Taking a chance on moths: oviposition by Delia flavifrons (Diptera: Anthomyiidae) on the flowers of bladder campion, Silene vulgaris (Caryophyllaceae)

Authors

  • MATS W. PETTERSSON

    Corresponding author
    1. Department of Zoology, Uppsala University, Uppsala, Sweden
      Mr M. W. Pettersson, Department of Zoology, Uppsala University, Box 561, S-751 22 Uppsala, Sweden.
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Mr M. W. Pettersson, Department of Zoology, Uppsala University, Box 561, S-751 22 Uppsala, Sweden.

Abstract

Abstract.

  • 1Delia flavifrons Zetterstedt (Diptera: Anthomyiidae) visits flowers of Silene vulgaris (Moench) Garcke (Caryophyllaceae), where the adults feed, mate, lay their eggs, and the larvae feed on developing seeds. The objective of the study was to examine how an ovipositing female fly assures a food resource for her progeny.
  • 2Ovipositing females preferred young, non-pollinated flowers over older pollinated ones. The flies did not pollinate the flowers and survival of the larvae depended on the flowers being pollinated by moths.
  • 3Flowers containing fly eggs were pollinated more often than expected from chance, probably as a result of both flies and moths visiting particular flowers.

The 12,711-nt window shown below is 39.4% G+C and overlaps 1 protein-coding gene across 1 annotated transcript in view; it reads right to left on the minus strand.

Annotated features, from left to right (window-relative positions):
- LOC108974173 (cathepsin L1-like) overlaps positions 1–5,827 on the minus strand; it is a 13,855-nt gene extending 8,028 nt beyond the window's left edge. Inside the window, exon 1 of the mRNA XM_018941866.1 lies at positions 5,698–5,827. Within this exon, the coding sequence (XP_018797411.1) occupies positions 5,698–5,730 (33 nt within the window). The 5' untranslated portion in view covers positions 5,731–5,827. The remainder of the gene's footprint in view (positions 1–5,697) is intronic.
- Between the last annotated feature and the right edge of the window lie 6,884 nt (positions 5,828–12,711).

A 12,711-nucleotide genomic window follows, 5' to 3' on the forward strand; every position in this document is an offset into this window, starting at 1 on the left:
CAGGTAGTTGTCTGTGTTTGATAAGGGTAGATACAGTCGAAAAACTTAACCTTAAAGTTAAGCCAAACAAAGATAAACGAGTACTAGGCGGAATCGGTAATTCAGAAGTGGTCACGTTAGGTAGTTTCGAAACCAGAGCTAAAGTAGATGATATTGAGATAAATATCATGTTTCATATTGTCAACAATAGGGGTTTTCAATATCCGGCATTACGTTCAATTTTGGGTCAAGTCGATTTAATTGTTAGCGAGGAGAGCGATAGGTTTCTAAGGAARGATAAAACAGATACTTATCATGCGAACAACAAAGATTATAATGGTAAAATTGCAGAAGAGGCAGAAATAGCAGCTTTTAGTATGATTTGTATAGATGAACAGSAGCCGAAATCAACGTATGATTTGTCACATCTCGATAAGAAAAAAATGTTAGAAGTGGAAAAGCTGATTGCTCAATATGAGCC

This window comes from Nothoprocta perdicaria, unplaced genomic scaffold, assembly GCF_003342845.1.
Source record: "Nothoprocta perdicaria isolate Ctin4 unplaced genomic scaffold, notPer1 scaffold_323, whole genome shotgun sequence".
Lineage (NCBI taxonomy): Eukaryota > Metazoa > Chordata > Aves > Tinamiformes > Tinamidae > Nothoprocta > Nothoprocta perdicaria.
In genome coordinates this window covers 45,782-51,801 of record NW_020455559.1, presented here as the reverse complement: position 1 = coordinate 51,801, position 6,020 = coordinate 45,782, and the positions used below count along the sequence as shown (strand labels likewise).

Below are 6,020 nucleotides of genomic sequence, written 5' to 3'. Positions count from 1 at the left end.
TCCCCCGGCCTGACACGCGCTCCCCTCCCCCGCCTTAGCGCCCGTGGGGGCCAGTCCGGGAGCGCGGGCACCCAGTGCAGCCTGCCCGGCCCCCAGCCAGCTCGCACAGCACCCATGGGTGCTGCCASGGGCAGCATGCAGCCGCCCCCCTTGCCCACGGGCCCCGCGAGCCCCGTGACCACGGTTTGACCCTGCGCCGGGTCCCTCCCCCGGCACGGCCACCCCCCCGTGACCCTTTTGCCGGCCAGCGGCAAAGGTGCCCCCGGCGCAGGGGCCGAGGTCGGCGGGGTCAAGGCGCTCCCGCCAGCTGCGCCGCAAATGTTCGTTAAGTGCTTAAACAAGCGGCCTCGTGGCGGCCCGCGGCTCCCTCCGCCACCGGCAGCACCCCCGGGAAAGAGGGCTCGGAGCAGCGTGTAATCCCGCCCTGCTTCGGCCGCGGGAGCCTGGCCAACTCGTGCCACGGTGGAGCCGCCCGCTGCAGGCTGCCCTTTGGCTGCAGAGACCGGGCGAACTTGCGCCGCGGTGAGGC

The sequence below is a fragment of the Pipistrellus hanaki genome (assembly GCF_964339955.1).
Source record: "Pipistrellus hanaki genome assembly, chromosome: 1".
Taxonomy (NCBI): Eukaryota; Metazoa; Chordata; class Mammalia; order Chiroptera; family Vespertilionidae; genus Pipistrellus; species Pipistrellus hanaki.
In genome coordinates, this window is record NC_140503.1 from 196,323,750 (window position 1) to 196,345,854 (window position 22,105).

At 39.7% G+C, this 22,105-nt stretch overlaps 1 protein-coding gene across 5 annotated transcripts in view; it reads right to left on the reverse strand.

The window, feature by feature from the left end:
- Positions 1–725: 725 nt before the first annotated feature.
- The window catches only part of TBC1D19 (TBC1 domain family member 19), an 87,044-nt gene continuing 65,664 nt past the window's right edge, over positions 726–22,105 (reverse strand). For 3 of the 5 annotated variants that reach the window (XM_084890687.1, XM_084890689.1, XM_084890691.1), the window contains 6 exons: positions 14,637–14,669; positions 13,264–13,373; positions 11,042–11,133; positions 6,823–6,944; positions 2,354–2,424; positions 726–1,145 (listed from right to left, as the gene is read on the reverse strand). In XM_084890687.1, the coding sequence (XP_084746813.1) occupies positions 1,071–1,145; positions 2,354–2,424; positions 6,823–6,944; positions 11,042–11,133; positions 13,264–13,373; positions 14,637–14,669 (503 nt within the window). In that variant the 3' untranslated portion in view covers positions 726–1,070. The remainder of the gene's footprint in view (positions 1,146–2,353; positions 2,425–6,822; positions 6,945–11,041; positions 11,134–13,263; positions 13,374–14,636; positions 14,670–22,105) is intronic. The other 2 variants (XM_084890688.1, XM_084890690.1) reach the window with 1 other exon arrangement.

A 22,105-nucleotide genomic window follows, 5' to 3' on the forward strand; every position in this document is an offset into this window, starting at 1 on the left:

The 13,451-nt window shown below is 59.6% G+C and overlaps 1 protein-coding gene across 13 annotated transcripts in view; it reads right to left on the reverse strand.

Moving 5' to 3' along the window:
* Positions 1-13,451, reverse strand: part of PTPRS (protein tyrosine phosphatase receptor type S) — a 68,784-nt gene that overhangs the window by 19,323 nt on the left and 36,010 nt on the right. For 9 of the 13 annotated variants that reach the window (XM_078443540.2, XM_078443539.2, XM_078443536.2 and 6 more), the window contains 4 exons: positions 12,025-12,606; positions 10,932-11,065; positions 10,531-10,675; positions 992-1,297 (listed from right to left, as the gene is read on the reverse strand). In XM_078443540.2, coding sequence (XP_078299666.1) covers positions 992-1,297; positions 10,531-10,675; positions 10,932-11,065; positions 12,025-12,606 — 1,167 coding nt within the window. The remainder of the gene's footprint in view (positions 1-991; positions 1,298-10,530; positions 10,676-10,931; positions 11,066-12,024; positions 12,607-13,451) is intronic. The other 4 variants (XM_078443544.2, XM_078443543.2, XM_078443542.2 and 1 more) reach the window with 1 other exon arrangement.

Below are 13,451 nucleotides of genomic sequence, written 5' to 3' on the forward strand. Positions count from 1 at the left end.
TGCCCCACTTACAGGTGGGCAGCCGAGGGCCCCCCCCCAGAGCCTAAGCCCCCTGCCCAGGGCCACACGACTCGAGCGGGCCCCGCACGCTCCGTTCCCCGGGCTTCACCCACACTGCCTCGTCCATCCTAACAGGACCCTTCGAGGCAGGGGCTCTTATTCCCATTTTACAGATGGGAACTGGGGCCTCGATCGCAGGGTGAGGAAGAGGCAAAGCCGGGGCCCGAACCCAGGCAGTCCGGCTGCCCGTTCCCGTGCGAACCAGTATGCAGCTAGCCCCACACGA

• 4Eggs were laid singly, and multiple oviposition occurred randomly. Although most eggs hatched, only about half produced larvae that made their way into the fruits. As a result, the probability of competition arising from multiple oviposition may be reduced to such an extent that selection does not favour females that avoid flowers with conspecific eggs.
  • 5Moth larvae of the noctuid genus Hadena also feed on the seed pods of S. vulgaris and will kill any fly larvae they encounter. However, there was no deviation from random oviposition by the flies in relation to eggs laid by the moths, but the competitively weaker fly usually started to lay eggs towards the end of the moth's egg-laying period.
  • 6The relationship between Delia flavifrons and Silene vulgaris superficially parallels that for known pollinator/predator systems, but floral adaptations to hypothetically pollinating flies seems not to have taken place.

Ancillary